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Komorebi-D



Gender: Male
Age: 21
Australia

#881 | Posted: 05/07/2019 23:01 | Post subject: Reply with quote
Tha1ChiefRocka wrote:
These two videos of Robert Fripp are essential to understand how complex of a person he is.


Link



Link


Jesus Christ. He loves it to rub in thick. Thank you for giving even me more universal evidence to support my case.
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Komorebi-D



Gender: Male
Age: 21
Australia

#882 | Posted: 05/12/2019 15:15 | Post subject: Reply with quote

Warmer by Jeff Tweedy

While I could be talking about any great album that dropped over the weekend like Holly Herndon’s PROTO & Jamila Woods’ amazing LEGACY! LEGACY!, Tweedy’s own Warm was one of last year’s true surprises. Please excuse the disgusting suggestiveness of the end to that last sentence. I think the reason why Warm came as such a shock to me, other than the fact that I had no idea it was coming out, was it sounded like a revitalised Jeff Tweedy. One that possessed an attitude to experiment which felt absent from a good decade of Wilco records. And sure, its companion collection of 10 tracks may not be as lush, compelling, diverse or nuanced, they still serve as a fairly solid reaffirmation of what was previously presented. And most of what it loses in being more straightforward, Warmer gains in its sincerity. The part that sucks most about it is how Tweedy has shot himself in the foot a bit with the handling of its distribution. Though its cracked up to be equally as meaningful as Warm in his eyes, most people haven’t heard it yet since it entered the world as an RSD exclusive and then released exclusively onto the Wilcoworld streaming service. For now at least. I recommend picking it up if you’re a fan and if you can Wink .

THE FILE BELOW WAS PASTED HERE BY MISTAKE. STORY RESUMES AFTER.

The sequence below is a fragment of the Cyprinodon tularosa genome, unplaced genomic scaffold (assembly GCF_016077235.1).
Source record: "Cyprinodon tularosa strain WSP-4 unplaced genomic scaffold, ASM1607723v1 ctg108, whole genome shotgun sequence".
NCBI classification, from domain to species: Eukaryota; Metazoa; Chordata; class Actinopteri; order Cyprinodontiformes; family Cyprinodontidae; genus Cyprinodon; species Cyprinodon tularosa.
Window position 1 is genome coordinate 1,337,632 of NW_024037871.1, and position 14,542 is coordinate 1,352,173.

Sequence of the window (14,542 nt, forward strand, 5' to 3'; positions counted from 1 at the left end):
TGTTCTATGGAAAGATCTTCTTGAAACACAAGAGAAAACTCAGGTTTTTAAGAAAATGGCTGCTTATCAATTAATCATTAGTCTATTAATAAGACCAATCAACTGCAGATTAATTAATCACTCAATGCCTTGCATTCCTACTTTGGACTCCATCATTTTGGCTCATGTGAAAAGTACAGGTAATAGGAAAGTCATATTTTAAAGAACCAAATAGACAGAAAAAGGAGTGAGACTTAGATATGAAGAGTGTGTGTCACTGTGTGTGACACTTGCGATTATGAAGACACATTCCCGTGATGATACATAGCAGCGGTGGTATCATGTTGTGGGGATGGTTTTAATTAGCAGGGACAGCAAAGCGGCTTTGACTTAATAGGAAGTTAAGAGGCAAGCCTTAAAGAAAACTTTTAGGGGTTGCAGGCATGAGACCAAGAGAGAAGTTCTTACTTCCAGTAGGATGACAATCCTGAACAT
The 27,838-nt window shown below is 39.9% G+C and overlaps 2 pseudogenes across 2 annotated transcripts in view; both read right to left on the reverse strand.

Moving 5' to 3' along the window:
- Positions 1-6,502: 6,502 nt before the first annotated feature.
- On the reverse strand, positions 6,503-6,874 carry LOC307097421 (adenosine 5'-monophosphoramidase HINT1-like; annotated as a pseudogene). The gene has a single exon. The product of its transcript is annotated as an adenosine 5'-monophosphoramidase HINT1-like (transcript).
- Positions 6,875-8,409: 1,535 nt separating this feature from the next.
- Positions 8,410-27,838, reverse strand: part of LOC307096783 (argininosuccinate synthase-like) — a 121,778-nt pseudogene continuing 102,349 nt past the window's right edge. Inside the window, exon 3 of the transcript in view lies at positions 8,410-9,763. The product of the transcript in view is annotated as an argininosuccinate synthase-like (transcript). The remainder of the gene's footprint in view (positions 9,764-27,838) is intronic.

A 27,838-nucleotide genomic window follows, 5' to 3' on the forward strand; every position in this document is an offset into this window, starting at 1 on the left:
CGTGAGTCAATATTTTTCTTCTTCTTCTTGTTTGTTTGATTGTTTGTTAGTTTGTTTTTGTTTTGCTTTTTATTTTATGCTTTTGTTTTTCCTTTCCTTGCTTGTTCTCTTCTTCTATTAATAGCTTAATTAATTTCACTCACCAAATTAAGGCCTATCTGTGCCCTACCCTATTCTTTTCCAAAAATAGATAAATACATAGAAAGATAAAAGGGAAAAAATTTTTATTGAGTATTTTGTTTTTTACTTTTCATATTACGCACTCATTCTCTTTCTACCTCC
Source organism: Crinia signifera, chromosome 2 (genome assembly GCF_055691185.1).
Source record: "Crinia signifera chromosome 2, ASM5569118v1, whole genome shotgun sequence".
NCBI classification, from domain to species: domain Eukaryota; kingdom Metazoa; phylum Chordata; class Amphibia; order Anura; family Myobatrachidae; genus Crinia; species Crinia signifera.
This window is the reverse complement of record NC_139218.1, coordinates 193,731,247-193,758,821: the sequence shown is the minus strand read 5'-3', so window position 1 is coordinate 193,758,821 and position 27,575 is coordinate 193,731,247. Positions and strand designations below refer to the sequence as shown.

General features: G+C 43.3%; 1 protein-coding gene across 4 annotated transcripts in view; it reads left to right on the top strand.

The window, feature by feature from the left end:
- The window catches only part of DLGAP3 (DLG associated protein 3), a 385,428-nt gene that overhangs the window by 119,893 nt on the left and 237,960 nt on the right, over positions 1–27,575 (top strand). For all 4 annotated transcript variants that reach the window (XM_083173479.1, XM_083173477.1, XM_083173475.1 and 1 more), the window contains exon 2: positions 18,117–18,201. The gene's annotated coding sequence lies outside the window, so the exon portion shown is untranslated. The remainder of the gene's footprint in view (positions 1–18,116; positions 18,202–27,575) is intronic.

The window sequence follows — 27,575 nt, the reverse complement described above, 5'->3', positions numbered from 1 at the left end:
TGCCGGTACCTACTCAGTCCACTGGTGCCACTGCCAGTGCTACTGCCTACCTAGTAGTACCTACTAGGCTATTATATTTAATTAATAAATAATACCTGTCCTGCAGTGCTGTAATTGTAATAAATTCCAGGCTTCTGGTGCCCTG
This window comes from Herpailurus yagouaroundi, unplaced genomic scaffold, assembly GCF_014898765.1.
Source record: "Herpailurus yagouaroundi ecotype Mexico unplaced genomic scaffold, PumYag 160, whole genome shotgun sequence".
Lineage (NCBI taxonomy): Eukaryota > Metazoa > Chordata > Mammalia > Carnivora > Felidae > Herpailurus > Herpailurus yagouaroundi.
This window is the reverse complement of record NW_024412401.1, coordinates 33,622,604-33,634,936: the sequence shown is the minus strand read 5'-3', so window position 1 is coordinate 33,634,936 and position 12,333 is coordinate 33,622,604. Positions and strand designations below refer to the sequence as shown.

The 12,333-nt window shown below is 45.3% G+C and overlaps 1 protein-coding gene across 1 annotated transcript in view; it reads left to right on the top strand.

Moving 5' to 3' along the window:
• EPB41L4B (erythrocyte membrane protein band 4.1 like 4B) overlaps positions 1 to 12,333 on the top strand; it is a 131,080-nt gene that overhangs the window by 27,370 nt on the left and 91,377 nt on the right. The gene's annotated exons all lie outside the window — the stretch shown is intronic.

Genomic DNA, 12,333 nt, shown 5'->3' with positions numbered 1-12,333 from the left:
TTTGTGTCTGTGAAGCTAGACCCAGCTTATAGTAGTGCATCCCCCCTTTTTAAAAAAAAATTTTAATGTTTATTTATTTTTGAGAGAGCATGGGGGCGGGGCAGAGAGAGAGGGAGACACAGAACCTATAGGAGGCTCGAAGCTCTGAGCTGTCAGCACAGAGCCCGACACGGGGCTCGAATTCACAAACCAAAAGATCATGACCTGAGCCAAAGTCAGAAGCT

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Komorebi-D



Gender: Male
Age: 21
Australia

#883 | Posted: 05/14/2019 11:47 | Post subject: Reply with quote
K.D.’s Favourite 5 - King Crimson Edition: